Today, London’s iconic Tower Bridge “saluted” the arrival of the replica slavery ship, The Zong which passed through for a visit to London for the next ten days.
Typically, when a ship passes through Tower Bridge, the roadways are lifted to about 60 degrees, but today – they were lifted to the full 83 degrees, which is generally reserved for special ships passing through.
Got there about 10:30 for the expected arrival at 10:45, and there was a small crowd of fellow enthusiasts there already. As it was bitterly cold, and spitting rain, waiting was not pleasant.
However, by 11:30 â€“ still no ship!
Then a chap came around with some leaflets and explained that the arrival had been delayed to 12:45, due to tides. She was due to come up by tug “with the tides”, but they decided quite late to wait for the full tide so she could come up without tugs.
So, a quick wander round to warm up and grab a coffee â€“ then back for 12:15.
By then several camera crews had arrived to film the arrival.
Almost on time, the bridge did its raise â€“ and went right up to do a â€œsaluteâ€. As I said, normally the bridge raises to about 60 degrees, today it went the full 80 odd degrees, which is in itself quite rare and reserved for very special occasions.
As HMS Northumberland approached though â€“ a tug pulling large container barges approached from the other direction, and the naval vessel had to hang back. Someone is going to get a right bollocking for that!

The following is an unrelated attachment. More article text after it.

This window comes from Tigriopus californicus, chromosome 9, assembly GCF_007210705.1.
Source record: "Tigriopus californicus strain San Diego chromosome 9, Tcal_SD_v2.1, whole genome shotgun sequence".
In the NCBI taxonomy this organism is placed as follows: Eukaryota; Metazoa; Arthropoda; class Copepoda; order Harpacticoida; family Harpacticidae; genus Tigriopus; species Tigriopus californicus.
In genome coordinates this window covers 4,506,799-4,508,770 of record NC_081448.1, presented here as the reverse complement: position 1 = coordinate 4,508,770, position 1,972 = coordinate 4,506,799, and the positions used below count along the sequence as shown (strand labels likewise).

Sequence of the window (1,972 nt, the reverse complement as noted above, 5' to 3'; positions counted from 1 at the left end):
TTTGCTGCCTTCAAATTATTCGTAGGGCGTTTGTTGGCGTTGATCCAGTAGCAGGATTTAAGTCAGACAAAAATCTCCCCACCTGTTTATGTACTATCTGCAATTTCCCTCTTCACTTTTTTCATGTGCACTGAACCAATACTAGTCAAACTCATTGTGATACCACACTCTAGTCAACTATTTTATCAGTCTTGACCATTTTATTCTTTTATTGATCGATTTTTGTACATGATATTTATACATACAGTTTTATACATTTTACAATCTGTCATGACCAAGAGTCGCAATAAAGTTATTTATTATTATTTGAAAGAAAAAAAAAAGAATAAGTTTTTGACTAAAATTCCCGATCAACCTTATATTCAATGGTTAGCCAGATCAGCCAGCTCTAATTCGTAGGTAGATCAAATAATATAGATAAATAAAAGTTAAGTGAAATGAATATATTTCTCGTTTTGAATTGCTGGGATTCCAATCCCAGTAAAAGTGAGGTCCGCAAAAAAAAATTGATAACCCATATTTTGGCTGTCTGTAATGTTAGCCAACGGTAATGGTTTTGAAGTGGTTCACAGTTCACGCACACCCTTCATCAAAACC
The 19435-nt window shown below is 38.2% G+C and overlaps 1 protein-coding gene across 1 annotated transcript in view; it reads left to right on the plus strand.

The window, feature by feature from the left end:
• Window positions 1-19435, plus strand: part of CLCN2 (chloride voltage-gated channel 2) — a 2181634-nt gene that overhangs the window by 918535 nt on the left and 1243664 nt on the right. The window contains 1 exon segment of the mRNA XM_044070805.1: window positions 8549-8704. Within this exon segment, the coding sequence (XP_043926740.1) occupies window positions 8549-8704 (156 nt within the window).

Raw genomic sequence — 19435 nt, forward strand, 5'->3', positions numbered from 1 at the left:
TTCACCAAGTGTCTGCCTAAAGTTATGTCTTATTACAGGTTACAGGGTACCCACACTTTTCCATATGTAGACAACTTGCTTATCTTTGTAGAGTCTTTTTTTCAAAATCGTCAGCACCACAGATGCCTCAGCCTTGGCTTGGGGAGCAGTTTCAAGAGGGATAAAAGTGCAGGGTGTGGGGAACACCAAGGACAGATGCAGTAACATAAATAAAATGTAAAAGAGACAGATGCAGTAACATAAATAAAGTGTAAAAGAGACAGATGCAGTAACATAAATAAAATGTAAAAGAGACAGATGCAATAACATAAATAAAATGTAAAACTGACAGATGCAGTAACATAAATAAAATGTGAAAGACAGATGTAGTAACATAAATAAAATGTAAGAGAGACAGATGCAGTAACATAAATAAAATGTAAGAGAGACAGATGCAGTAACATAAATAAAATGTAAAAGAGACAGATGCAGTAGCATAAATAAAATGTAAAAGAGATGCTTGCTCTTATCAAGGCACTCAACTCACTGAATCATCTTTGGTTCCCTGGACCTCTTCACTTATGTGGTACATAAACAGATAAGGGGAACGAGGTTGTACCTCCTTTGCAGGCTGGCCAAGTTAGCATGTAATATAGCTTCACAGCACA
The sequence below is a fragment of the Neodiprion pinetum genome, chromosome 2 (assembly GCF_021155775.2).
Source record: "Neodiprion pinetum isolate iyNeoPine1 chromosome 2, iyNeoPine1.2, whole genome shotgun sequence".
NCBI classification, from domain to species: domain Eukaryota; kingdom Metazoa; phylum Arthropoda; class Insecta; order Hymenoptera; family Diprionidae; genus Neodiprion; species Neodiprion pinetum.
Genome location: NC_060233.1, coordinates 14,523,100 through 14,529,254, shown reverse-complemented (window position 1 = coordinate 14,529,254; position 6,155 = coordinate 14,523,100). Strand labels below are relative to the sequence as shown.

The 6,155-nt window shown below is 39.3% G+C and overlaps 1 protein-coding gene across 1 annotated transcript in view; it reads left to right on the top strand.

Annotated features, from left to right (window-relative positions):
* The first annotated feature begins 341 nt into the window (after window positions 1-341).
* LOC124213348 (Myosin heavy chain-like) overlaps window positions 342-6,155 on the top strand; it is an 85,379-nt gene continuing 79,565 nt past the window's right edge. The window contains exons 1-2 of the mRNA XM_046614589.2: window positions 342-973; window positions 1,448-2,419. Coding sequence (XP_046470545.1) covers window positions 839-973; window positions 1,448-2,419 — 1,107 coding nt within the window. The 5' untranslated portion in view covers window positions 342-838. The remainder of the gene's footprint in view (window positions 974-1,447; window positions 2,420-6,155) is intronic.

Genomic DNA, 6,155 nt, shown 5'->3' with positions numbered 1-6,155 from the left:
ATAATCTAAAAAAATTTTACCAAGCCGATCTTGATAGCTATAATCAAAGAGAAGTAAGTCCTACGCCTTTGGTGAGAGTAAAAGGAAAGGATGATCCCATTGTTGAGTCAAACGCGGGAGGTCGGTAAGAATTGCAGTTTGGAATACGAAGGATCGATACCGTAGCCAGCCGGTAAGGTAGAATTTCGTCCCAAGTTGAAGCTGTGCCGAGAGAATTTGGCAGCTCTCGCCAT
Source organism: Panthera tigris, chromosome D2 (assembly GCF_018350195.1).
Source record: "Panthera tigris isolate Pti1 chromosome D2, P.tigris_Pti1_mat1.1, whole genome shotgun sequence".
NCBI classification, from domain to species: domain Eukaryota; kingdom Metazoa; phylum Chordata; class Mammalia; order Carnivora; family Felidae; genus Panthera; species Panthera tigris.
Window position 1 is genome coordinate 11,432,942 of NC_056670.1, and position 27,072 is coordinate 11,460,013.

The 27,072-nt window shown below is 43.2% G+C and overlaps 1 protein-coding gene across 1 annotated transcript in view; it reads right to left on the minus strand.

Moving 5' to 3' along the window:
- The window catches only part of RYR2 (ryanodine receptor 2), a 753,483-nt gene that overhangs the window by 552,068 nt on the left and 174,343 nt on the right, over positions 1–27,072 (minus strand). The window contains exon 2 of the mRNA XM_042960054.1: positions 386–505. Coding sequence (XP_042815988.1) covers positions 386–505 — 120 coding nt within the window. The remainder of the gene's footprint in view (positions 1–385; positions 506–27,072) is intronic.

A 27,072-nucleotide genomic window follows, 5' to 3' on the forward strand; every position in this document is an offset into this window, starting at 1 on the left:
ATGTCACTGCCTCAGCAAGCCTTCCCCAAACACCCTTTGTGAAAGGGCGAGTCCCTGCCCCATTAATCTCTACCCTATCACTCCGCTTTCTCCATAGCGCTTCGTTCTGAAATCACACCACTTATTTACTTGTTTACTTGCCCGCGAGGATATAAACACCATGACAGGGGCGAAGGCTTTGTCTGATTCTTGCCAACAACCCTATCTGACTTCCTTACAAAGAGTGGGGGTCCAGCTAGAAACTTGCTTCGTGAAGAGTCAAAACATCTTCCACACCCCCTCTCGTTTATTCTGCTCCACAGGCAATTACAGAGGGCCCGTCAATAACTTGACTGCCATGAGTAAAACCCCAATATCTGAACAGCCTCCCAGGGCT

Finally, the Northumberland came through, with sailors saluting on the sides, and a band playing on the deck.
Then two tourist boats left the local pier, and you could hear this cry of annoyance along the riverbanks as it was obvious that the bloody things would block the view. I think I got one shot of the Northumberland without any blockages.
Fortunately, they got out of the way as The Zong came through Tower Bridge afterwards â€“ and it was quite a sight with the band still playing music and quite a lot of people on the riverbank cheering her arrival.
Despite the very late arrival, and the frozen hands from the cold â€“ it was an amazing experience and I am really pleased I hung around to see this.
I have lots of photos, which need cleaning up, but for a larger version of the above photo – click here.
You can read about an exhibiton which is being held on board The Zong for the next 10 days here: